Acidification Moorings


The Acidification Moorings sub-facility is responsible for building an ocean carbon and acidification monitoring network for Australian waters. The acidification moorings provide measurements of CO2 and related parameters.

The acidification of the global ocean’s surface waters is driven by CO2 uptake form the atmosphere. This process poses one of the most significant threats to the health and sustainability of Australia’s marine ecosystems. Evidence is already emerging of declines in calcification for tropical and polar marine species, but a lack of data on the changes in carbonate chemistry is making any link to ocean acidification tenuous. A network of moorings, combined with some underway observations in the SOOP program, provide key observations to address this problem for Australian waters.

Acidification moorings have been co-located at three National Reference Stations; Yongala in Queensland, off Maria Island, Tasmania, and off the west coast of Kangaroo Island, South Australia to cover both tropical and southern temperate waters. The co-location at the National Reference Sites provides meteorological and additional data to understand the controls on CO2 variability and ocean acidification. For various reasons, a fourth site at Heron Island which pre-dated IMOS has subsequently been brought into the network and Yongala has been paused.

The Yongala/Heron Island mooring provide high frequency data on the Great Barrier Reef, a region predicted to be strongly impacted by ocean acidification and this is the only acidification mooring of its kind on the Great Barrier Reef. The Maria Island mooring is located at a time series site that has been occupied for over 60 years and samples the influence of the East Australian current on CO2 uptake and ocean acidification.  The Kangaroo Island mooring monitors waters upwelled on the South Australian shelf which could result in the exposure of ecosystems to acidification earlier than in other regions. Both Kangaroo Island and Maria Island monitor southern temperate waters, which are predicted to undergo some major shifts in water chemistry that could disrupt marine ecosystems and impact shellfish production and possibly other fisheries of the region.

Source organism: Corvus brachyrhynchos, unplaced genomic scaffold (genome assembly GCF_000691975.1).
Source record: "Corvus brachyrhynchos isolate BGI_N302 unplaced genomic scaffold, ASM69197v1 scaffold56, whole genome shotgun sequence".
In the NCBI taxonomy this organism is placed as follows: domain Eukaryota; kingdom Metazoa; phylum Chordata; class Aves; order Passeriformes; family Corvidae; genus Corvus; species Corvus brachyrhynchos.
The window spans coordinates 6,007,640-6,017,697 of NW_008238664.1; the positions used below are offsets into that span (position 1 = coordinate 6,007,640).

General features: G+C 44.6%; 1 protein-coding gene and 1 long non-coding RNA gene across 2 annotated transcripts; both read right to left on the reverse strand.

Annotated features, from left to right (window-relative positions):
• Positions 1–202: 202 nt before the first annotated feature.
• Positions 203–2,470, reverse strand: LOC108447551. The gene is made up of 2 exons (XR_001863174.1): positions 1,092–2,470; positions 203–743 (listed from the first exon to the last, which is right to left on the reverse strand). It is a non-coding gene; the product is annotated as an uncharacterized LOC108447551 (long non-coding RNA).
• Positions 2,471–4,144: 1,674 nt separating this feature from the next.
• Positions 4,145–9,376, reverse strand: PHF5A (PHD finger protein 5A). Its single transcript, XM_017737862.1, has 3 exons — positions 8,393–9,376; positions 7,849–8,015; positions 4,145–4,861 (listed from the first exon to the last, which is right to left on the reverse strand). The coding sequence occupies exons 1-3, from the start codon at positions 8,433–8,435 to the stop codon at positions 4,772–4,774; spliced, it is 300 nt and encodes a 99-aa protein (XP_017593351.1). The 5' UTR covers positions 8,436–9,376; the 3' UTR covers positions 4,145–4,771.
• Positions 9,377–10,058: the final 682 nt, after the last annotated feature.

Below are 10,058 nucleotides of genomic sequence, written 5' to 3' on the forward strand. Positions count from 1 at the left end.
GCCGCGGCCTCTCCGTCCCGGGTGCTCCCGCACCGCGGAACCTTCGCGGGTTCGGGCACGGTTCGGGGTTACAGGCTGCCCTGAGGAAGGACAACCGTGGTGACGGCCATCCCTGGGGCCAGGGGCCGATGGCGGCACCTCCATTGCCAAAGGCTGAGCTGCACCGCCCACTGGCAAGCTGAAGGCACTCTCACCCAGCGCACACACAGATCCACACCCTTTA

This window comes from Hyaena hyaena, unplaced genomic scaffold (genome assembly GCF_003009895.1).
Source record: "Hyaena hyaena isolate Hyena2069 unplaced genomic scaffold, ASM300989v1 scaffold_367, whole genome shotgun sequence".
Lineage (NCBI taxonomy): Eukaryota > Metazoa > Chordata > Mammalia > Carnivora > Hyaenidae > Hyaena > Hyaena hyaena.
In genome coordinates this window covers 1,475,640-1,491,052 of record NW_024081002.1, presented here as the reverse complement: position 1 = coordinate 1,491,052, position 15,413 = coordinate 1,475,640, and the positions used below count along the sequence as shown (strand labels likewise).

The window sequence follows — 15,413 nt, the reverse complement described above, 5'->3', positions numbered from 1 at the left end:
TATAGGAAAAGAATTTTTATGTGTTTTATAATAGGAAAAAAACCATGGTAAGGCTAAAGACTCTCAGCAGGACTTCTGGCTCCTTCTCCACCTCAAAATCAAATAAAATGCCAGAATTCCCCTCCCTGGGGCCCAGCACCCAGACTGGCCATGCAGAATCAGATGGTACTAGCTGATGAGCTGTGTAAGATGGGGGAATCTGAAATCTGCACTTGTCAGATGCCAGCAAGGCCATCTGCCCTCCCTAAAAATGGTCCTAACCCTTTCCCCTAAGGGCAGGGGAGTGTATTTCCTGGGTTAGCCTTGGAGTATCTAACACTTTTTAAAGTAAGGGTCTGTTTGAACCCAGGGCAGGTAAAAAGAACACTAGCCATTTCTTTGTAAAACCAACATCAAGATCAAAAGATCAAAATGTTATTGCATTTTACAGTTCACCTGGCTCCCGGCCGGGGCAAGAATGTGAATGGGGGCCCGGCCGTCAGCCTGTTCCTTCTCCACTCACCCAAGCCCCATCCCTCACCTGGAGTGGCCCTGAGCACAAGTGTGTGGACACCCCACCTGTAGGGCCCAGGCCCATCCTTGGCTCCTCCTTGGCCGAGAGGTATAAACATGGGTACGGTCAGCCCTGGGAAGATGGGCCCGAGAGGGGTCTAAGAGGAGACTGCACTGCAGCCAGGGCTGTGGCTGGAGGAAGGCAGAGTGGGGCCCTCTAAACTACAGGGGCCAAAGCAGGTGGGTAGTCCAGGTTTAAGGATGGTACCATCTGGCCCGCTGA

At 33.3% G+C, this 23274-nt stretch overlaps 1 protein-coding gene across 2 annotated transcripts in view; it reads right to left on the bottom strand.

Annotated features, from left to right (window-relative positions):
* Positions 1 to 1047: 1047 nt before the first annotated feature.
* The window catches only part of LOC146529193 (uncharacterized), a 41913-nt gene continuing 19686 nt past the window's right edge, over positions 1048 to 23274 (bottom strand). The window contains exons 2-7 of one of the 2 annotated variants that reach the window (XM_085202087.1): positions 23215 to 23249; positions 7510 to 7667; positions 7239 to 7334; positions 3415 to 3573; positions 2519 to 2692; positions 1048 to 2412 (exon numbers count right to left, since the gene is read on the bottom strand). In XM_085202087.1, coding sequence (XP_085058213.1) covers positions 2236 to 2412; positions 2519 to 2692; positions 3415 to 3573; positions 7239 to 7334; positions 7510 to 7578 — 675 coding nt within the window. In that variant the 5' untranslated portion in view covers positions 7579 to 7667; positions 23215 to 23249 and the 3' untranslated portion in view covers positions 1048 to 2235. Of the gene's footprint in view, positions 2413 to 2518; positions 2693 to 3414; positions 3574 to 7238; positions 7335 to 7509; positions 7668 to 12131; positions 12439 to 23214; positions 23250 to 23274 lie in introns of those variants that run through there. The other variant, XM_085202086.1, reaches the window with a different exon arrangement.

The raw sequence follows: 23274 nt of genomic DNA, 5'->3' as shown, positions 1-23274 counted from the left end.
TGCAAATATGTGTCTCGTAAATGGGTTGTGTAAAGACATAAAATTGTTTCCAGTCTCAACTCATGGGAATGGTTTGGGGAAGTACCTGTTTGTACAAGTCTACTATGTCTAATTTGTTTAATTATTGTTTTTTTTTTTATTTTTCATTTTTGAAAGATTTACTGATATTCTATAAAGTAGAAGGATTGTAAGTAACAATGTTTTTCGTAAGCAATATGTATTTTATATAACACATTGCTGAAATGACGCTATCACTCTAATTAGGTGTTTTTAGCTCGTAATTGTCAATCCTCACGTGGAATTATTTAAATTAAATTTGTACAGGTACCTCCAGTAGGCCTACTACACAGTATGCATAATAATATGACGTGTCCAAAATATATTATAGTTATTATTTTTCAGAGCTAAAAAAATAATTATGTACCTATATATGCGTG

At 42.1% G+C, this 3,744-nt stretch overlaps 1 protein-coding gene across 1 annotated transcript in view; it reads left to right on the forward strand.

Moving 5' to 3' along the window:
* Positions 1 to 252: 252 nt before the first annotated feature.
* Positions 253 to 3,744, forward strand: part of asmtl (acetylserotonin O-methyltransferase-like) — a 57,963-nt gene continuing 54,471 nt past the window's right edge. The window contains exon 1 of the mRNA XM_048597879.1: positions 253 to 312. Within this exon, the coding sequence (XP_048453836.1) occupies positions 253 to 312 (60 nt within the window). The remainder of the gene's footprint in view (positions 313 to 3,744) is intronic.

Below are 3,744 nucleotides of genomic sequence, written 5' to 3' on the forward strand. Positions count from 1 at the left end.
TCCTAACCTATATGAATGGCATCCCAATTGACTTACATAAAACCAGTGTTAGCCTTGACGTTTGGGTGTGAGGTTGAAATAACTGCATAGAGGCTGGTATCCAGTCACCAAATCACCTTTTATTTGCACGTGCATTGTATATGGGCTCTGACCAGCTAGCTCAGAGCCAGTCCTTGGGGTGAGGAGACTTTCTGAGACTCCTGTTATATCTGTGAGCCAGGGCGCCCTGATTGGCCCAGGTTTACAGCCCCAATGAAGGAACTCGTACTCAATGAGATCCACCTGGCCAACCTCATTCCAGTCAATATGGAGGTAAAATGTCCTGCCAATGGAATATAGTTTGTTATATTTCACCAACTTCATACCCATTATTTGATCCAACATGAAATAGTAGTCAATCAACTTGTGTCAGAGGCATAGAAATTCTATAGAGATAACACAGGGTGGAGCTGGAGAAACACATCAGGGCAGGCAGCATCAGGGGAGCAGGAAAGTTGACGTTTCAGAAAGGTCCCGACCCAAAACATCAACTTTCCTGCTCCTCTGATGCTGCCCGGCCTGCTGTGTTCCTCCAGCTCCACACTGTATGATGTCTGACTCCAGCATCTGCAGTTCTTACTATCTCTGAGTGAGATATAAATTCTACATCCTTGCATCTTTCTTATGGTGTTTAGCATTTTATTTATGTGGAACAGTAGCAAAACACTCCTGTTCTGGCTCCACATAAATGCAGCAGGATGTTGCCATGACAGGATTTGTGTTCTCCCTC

These are the only IMOS high-frequency shelf moorings for the measurement of CO2 parameters. The sites contribute to national and international research priorities, delivering to international data bases and the international Global Ocean Acidification Observing Network. The combined moorings and SOOP vastly improve temporal and spatial coverage for Australian waters.


Each of the three sites is equipped with surface CO2 systems using proven and robust technology. These sensors determine surface CO2, dissolved oxygen, temperature and salinity. The pH sensors on the moorings are being tested and not yet considered robust enough to deploy more widely without further development to avoid biofouling.

Useful links


Dr Bronte Tilbrook


CSIRO Oceans and Atmosphere

International programs:

Global Ocean Acidification Observing Network

Surface Ocean CO2 Atlas 

United Nations Framework Convention on Climate Change


Your access to IMOS Acidification Moorings data discovery and exploration is through the Australian Ocean Data Network (AODN) Portal.